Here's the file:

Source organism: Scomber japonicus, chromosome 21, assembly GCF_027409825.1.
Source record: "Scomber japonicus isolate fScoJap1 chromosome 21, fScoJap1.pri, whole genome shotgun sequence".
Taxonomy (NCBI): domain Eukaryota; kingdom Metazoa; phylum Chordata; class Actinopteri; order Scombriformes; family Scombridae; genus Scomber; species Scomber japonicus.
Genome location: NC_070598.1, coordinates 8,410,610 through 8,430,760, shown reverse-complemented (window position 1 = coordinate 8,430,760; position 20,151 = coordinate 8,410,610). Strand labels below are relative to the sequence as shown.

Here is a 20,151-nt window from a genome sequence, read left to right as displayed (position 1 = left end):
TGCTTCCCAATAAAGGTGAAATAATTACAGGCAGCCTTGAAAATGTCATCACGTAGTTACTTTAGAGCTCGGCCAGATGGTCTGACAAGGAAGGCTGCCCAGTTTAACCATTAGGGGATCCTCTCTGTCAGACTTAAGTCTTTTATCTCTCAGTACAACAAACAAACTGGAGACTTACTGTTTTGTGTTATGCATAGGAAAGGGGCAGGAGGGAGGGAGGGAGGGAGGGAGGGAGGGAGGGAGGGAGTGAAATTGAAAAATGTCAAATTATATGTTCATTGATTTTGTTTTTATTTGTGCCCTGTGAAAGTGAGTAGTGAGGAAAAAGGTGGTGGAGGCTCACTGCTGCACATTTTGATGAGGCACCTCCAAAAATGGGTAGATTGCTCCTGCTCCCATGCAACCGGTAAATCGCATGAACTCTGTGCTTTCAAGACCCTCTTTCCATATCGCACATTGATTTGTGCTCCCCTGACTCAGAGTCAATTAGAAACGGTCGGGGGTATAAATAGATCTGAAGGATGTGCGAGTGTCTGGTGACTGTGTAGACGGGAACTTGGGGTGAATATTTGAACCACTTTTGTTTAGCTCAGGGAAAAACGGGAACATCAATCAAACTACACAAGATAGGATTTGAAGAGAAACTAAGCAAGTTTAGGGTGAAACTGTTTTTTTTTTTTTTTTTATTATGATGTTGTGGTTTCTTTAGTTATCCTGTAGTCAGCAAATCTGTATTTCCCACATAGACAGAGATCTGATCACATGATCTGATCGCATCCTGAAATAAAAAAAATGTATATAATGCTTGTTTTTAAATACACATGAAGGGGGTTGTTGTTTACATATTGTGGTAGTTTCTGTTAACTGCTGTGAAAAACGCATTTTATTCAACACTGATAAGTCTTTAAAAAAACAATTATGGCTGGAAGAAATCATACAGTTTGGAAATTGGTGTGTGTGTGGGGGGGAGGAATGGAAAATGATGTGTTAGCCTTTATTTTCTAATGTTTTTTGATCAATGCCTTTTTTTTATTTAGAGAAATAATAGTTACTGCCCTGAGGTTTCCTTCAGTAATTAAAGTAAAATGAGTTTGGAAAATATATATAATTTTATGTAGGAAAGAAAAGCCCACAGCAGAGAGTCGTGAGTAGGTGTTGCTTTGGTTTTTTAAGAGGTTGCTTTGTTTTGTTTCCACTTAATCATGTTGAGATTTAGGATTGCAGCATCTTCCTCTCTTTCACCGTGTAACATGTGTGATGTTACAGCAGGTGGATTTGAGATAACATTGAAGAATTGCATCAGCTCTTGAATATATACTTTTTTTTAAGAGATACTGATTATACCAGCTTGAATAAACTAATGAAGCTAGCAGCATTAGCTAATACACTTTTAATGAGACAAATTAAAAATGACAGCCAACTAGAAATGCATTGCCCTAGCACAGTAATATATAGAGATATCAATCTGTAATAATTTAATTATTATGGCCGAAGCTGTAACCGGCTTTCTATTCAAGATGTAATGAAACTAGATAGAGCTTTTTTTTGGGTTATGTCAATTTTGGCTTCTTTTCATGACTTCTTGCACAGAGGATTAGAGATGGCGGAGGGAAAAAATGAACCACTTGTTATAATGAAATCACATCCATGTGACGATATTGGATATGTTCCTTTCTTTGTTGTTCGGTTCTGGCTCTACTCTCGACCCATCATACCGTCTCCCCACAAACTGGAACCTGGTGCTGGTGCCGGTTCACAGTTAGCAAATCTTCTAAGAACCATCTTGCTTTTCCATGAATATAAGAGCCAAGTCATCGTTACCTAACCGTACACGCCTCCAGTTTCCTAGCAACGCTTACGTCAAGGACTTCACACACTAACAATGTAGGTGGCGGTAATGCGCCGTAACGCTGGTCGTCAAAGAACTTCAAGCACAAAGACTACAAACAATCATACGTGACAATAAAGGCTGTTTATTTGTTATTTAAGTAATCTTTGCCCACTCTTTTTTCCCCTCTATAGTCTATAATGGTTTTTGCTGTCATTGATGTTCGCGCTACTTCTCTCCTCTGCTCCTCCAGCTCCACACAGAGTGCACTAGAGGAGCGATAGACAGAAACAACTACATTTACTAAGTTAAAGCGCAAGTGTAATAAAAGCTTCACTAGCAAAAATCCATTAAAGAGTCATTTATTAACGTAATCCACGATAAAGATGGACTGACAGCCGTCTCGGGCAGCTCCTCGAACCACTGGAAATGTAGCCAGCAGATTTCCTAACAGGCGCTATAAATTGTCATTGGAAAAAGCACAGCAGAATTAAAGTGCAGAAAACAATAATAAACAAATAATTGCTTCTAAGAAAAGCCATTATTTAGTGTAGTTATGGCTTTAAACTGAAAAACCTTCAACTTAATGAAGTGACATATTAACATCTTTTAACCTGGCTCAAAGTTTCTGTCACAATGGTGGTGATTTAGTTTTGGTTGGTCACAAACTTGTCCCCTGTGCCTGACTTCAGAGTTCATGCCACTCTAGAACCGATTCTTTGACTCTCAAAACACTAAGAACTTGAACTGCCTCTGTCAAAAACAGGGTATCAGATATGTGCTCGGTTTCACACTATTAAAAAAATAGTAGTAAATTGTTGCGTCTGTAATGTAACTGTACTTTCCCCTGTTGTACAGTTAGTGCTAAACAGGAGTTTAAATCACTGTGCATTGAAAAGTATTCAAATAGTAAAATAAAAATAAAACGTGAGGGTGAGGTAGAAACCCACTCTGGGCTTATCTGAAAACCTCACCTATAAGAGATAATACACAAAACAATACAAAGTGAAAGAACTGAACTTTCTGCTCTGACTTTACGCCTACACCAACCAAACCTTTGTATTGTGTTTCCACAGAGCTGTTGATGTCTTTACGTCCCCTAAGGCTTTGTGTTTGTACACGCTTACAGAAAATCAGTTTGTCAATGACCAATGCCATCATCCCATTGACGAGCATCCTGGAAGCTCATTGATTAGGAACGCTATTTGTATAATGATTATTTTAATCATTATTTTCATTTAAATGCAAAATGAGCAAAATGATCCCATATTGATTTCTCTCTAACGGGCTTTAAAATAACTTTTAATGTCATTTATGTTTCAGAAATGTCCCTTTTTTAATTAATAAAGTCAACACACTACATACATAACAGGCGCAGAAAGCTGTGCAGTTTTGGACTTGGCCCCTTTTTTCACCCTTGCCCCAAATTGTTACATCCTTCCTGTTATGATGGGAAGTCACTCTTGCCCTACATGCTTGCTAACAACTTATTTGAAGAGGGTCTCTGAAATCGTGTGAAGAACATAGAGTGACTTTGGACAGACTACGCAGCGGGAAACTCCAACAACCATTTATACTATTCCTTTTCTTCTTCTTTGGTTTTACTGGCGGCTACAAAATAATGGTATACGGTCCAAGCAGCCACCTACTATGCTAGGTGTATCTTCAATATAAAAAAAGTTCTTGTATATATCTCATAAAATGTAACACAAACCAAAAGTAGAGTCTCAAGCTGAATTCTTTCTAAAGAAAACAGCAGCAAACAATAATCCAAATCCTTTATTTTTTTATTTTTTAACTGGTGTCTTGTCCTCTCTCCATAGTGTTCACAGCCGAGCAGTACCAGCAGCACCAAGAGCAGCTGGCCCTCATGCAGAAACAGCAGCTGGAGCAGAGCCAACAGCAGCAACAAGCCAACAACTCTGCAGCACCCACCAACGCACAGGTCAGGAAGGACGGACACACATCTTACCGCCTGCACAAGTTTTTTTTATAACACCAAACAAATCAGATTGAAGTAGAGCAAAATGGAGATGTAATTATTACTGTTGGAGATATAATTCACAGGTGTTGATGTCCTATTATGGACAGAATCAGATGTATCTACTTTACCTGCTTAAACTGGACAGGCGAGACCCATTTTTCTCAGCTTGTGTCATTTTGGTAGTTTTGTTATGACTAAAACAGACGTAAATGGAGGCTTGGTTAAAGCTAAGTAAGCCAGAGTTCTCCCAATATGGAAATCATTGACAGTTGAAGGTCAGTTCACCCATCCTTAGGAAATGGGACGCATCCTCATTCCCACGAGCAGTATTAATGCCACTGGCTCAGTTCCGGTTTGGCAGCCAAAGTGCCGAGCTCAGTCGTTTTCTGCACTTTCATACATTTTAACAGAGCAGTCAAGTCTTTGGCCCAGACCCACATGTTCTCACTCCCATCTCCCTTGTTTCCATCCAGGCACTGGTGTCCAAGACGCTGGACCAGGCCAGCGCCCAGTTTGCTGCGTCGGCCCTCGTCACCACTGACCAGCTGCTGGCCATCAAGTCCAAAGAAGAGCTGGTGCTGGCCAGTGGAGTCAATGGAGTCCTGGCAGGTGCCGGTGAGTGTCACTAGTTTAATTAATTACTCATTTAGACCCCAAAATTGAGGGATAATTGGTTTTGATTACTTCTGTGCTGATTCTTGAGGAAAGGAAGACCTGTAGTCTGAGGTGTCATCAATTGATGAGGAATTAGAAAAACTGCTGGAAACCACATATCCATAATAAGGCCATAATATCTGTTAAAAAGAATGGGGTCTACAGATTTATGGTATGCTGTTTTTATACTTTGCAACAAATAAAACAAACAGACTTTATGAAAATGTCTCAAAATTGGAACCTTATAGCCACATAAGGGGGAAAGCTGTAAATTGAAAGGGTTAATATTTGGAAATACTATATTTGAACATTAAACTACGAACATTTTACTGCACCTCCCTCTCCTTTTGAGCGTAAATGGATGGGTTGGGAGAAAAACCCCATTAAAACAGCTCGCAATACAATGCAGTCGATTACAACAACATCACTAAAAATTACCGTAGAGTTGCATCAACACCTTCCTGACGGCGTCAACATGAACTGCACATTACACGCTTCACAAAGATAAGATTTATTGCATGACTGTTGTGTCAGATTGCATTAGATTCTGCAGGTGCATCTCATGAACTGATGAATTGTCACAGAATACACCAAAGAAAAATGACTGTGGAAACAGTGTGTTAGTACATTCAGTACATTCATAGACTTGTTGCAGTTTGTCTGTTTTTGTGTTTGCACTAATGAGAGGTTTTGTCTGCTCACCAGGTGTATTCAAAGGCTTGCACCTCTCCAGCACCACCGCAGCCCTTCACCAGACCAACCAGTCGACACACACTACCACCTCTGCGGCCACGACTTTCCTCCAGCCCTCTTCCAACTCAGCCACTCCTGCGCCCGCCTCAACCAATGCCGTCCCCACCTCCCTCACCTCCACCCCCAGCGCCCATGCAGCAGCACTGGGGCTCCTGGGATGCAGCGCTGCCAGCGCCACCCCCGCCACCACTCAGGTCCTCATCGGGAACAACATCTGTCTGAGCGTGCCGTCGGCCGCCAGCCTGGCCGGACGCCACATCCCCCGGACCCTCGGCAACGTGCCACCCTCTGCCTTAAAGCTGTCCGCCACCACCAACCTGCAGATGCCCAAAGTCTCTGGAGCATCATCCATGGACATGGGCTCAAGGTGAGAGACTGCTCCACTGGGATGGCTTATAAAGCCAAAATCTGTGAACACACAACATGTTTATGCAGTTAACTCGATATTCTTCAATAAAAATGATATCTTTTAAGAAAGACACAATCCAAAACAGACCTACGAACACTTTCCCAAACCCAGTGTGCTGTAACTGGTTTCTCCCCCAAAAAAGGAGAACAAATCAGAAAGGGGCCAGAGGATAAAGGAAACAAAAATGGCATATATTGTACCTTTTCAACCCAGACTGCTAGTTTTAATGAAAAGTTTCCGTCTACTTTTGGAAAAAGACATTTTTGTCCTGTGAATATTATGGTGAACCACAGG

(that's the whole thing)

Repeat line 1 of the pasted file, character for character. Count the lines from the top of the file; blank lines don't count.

Source organism: Scomber japonicus, chromosome 21, assembly GCF_027409825.1.